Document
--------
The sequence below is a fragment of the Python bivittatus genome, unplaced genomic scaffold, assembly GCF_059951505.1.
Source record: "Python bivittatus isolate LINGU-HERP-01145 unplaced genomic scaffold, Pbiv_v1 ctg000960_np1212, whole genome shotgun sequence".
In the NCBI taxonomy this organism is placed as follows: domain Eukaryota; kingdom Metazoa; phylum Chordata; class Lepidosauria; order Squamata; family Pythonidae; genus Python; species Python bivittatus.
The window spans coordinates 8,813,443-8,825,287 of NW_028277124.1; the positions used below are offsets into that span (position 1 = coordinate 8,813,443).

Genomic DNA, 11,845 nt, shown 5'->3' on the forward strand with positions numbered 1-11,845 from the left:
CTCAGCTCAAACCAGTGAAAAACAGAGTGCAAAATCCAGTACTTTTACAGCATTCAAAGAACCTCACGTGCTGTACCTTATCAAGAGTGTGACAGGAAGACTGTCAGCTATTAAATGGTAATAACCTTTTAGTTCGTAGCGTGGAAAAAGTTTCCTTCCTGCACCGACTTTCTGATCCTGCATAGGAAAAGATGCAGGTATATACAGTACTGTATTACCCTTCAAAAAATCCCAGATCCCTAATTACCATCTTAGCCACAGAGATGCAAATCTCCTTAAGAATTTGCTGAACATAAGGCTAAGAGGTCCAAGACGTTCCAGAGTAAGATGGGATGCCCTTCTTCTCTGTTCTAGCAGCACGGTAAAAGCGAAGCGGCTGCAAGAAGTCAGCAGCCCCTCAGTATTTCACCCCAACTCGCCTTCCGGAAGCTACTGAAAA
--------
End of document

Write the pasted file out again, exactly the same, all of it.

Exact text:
The sequence below is a fragment of the Python bivittatus genome, unplaced genomic scaffold, assembly GCF_059951505.1.
Source record: "Python bivittatus isolate LINGU-HERP-01145 unplaced genomic scaffold, Pbiv_v1 ctg000960_np1212, whole genome shotgun sequence".
In the NCBI taxonomy this organism is placed as follows: domain Eukaryota; kingdom Metazoa; phylum Chordata; class Lepidosauria; order Squamata; family Pythonidae; genus Python; species Python bivittatus.
The window spans coordinates 8,813,443-8,825,287 of NW_028277124.1; the positions used below are offsets into that span (position 1 = coordinate 8,813,443).

Genomic DNA, 11,845 nt, shown 5'->3' on the forward strand with positions numbered 1-11,845 from the left:
CTCAGCTCAAACCAGTGAAAAACAGAGTGCAAAATCCAGTACTTTTACAGCATTCAAAGAACCTCACGTGCTGTACCTTATCAAGAGTGTGACAGGAAGACTGTCAGCTATTAAATGGTAATAACCTTTTAGTTCGTAGCGTGGAAAAAGTTTCCTTCCTGCACCGACTTTCTGATCCTGCATAGGAAAAGATGCAGGTATATACAGTACTGTATTACCCTTCAAAAAATCCCAGATCCCTAATTACCATCTTAGCCACAGAGATGCAAATCTCCTTAAGAATTTGCTGAACATAAGGCTAAGAGGTCCAAGACGTTCCAGAGTAAGATGGGATGCCCTTCTTCTCTGTTCTAGCAGCACGGTAAAAGCGAAGCGGCTGCAAGAAGTCAGCAGCCCCTCAGTATTTCACCCCAACTCGCCTTCCGGAAGCTACTGAAAA